The baking aisles have been raided. The bulk sections are closed. A sign at Fred Meyer declares customers may buy no more than two bags of flour at once, a stricter limit than even hand sanitizer and liquid soap. Web storefronts warn some items may be unavailable.
Are we running out of flour?
“We’re not seeing any shortages of raw materials,” says Matthew Cox, vice president of marketing at Milwaukie-based Bob’s Red Mill, “but the dramatic increase in orders has led to some of our most popular items being temporarily unavailable.”
“We have the wheat stocked to supply us,” says Nicky Giusto, head of technical support at Utah-based Central Milling. “We always do. We’re always prepared going into every year, with plenty of carryover for just in case. This is not our first catastrophe we’ve dealt with,” Giusto adds of the 150-year-old company. “It’s our fourth or fifth. We’ve seen a lot of things like this, and we’re always prepared for it at one level or another.”
“Our plants are safely running at full capacity to support the needs of our retailers and consumers,” says Kelsey Roemhildt, a spokesperson for General Mills, which owns the Gold Medal Flour brand. “To support the demand, we are prioritizing several SKUs, but are confident that shipments to stores continue to flow and consumers will be able to find our flour on their shelves.”
The apparent unavailability and shipping delays, mill reps say, have more to do with how long it takes to process orders, and give them time to catch up with the increased demand. “We’re trying to control the flow so it doesn’t overwhelm and break our system,” says Giusto of the “temporarily unavailable” labels on Central Milling’s web storefront. “We only have a certain amount of people. We’d love to bring in more people, but we can’t—we can’t trust where people have been, and we don’t want to infect our staff. It’s a really difficult scalability situation. At times I didn’t put the reins on how much we were going to sell that day, we were getting around eight times [the orders] we normally do.”
“We’ve seen orders on our website more than double over the past few weeks,” Cox says of Bob’s Red Mill. “It’s been busier than the winter holiday season, which is usually our busiest time of the year.” Single-item bulk orders of flour, granola, and oats are big part of the surge, as are orders for yeast, beans, and lentils. The Milwaukie store is still open 9 a.m. to 5 p.m. Monday through Saturday, with a limited number of customers allowed at a time. The on-site restaurant is closed, and Cox says its employees have been reassigned to the mill or the store.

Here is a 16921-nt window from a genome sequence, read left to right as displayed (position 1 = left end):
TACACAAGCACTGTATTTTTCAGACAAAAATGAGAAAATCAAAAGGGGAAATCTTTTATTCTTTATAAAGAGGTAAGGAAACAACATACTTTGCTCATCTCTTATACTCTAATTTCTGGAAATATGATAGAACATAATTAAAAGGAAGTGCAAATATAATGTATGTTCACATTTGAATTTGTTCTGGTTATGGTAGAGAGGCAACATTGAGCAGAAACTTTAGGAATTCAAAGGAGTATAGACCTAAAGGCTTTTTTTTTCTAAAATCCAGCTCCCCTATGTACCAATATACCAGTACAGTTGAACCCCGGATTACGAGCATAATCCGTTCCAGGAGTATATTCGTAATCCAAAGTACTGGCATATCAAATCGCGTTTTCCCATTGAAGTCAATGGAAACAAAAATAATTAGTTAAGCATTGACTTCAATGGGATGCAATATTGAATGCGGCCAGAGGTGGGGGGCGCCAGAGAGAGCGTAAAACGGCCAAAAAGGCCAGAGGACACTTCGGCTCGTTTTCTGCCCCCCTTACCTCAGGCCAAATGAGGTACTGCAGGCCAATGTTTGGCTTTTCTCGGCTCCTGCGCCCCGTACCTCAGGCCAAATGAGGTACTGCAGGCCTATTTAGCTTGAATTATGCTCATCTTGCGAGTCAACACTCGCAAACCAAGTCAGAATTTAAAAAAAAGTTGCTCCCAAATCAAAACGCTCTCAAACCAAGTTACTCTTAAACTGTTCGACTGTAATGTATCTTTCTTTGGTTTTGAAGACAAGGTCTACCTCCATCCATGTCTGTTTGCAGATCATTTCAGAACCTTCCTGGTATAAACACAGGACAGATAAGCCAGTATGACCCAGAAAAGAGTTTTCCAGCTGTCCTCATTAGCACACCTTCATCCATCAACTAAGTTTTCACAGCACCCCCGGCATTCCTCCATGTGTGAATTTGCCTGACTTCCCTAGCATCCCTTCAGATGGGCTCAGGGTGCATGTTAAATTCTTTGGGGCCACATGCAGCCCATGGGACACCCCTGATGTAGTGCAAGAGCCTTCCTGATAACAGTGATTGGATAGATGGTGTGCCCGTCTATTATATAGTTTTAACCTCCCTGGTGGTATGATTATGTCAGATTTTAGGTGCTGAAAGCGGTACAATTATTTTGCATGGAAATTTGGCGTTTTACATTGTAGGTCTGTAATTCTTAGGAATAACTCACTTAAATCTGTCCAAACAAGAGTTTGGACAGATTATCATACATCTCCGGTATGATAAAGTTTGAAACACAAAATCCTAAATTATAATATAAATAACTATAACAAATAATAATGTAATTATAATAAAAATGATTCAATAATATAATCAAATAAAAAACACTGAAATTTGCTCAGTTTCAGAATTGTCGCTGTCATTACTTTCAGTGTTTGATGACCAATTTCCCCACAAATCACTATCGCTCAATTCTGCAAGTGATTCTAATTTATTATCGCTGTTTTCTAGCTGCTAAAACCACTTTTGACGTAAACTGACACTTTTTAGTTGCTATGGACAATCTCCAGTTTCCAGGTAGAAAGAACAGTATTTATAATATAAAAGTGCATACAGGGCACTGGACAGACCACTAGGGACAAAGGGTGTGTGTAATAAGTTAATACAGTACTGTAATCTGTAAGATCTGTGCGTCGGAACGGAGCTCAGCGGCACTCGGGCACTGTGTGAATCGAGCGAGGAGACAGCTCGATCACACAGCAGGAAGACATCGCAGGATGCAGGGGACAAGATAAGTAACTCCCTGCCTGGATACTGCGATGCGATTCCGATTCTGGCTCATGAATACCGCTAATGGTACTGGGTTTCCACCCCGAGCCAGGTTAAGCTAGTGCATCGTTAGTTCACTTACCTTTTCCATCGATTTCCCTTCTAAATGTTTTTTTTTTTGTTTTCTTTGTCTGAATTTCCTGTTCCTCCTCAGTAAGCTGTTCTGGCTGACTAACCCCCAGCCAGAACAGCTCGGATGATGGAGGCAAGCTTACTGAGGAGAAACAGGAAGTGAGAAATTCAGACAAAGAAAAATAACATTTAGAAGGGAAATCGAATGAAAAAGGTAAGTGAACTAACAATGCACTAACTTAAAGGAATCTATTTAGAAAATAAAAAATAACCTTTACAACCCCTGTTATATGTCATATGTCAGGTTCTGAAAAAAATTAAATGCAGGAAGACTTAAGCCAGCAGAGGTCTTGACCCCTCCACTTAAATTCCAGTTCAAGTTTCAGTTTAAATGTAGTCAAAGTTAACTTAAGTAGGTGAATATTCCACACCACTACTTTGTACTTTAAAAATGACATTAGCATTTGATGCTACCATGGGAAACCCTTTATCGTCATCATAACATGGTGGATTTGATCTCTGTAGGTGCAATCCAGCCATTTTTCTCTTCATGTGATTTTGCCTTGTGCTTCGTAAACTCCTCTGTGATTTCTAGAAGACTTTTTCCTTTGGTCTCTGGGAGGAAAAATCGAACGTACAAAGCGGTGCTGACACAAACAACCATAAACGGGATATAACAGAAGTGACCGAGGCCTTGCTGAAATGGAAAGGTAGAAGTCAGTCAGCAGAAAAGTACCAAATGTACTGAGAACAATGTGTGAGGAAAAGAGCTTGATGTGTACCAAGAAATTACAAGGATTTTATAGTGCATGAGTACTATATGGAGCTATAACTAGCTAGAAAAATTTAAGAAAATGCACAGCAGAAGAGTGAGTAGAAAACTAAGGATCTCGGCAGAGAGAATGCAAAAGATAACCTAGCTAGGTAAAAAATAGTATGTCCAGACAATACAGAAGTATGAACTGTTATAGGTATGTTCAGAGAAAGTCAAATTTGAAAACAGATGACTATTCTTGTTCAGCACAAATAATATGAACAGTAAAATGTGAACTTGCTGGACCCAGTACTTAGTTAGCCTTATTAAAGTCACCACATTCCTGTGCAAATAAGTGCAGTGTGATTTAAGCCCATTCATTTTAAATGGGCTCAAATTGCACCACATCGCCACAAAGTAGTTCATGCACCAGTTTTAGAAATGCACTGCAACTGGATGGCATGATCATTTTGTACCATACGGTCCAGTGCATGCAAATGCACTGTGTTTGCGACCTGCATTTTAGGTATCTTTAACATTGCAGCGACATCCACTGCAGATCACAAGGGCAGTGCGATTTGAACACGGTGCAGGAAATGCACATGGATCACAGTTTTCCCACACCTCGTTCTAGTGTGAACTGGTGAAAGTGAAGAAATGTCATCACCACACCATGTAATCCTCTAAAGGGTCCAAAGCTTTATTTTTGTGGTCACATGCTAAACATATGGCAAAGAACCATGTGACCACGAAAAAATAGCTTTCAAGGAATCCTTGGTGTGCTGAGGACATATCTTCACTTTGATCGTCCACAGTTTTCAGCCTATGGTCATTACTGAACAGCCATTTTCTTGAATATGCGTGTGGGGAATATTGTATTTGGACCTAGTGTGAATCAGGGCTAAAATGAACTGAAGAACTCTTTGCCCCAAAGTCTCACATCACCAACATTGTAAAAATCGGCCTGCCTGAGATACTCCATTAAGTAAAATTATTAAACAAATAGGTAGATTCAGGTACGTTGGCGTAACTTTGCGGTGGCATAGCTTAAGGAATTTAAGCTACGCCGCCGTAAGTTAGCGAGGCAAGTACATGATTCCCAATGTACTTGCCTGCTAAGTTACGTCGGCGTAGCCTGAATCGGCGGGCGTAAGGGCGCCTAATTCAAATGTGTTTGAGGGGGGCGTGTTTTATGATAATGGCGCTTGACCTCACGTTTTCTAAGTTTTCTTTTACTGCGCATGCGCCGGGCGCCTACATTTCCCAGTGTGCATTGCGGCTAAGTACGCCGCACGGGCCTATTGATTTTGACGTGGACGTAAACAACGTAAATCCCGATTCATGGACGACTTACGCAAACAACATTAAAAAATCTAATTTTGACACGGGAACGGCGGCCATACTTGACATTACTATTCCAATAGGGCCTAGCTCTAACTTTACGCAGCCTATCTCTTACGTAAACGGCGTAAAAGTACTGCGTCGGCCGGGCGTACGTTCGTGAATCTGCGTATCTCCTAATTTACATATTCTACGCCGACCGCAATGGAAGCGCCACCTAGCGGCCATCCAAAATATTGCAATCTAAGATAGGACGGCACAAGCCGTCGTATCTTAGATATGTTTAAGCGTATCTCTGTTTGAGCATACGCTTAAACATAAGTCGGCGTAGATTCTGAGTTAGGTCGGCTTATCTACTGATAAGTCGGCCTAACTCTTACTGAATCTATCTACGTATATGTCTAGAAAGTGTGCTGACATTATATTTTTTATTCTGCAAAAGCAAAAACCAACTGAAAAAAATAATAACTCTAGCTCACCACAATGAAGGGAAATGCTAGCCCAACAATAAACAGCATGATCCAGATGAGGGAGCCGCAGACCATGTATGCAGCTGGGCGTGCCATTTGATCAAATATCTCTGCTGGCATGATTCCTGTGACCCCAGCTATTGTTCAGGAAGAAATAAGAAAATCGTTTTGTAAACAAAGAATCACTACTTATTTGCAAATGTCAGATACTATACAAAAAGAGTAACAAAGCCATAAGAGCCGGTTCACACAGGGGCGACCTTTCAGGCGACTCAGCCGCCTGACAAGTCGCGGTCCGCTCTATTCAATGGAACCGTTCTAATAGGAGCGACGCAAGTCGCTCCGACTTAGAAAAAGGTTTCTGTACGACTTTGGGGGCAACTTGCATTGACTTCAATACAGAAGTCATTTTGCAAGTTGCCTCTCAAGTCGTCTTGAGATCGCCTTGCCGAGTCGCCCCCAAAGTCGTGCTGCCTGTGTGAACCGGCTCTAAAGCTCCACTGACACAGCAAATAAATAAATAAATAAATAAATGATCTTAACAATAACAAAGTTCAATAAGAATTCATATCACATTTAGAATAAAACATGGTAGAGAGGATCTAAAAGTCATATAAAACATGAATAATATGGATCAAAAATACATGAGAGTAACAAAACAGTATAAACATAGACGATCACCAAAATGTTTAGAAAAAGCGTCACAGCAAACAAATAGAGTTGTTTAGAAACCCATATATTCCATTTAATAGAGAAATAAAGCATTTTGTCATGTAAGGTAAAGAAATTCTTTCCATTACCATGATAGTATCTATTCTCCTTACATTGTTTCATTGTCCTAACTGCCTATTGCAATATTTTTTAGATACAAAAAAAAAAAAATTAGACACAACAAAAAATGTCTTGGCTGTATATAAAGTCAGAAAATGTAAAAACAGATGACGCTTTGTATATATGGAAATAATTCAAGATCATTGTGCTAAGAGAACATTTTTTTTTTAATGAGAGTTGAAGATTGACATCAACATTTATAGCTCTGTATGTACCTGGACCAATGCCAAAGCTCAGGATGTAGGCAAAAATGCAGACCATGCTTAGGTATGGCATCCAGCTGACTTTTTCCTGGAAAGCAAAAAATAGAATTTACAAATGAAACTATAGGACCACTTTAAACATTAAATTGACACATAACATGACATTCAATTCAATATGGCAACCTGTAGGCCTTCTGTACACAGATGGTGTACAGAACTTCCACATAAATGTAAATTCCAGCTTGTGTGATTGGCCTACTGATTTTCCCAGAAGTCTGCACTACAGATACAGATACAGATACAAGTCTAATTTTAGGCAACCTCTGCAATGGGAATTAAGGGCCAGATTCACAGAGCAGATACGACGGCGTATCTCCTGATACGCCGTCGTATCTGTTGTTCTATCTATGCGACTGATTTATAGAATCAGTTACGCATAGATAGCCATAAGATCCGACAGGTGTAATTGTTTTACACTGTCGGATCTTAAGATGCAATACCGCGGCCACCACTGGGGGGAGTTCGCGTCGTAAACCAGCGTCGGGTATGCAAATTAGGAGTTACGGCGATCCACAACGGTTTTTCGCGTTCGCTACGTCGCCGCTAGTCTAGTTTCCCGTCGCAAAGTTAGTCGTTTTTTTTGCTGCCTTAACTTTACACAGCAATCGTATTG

“We get all of our flour from a couple of regional flour producers. We haven’t had any issues getting a supply of flour so far,” says Annie Moss, co-owner of NE Killingsworth’s Seastar Bakery and Handsome Pizza (and cofounder of a local whole-grain bakers guild). Moss has had to lay off her staff, while she and her partners are trying very limited pizza takeout hours and have been selling some of their extra ingredients, including suddenly precious flour, as they prep an online marketplace for products like muffin mixes and pizza kits.
“What we heard from a lot of people coming by to get bread and flour was there’s no flour in the grocery stores and there’s no bread in the grocery stores,” says Moss. “There are a couple of things at work: Yes, places are running out, so people are wanting to buy those things from us. I also think that people who are working from home who may have had an interest in bread or baking at home are now finding themselves with time to actually do that,” Moss adds. “Bread is such a staple food, and I also think it’s important to people to feel self-sufficient. I think people are having a feeling of needing to know that their bases are covered, their pantry is stocked.” (Moss has felt the self-sufficiency urge herself: “I just ordered a bunch of fabric through my favorite local fabric store, Bolt, and they said a lot of people are reaching out to them being like, I want to starting making my own clothes now—because now we live in the 1800s again,” she says with a laugh.)
“With shelter-in-place areas, there are more people at home who need something to do, so they’re baking,” Giusto says of the surge in orders from all over the country at Central Milling. “Artisan baking flour is going to the larger city populations. All-purpose flour is going to more midwestern locations. Whole-wheat flour has been holding steady, kind of going everywhere. Whole berries have been going to more food storage areas, places where people store food, like those with Mormon or Mennonite populations. Utah’s been really heavy, Idaho’s been really heavy. It all depends on the product and what people are freaked out about.”
For people stuck at home with the baking bug, Moss suggests starting with something easy, like flatbreads, crackers, or even pancakes. “Making your own bread is very, very rewarding and awesome and fun and wonderful, but it also can be intimidating. Start with something that is comforting and familiar to you so that you have a sense of the outcome, and you can kind of get into the rhythm of being in the kitchen and baking.”
The results are worth it. Says Giusto of his company and of wheat farmers, millers, distributors, and grocers in general: “We’re going to help people get through this with a smile on their face and warm bread coming out of their oven.”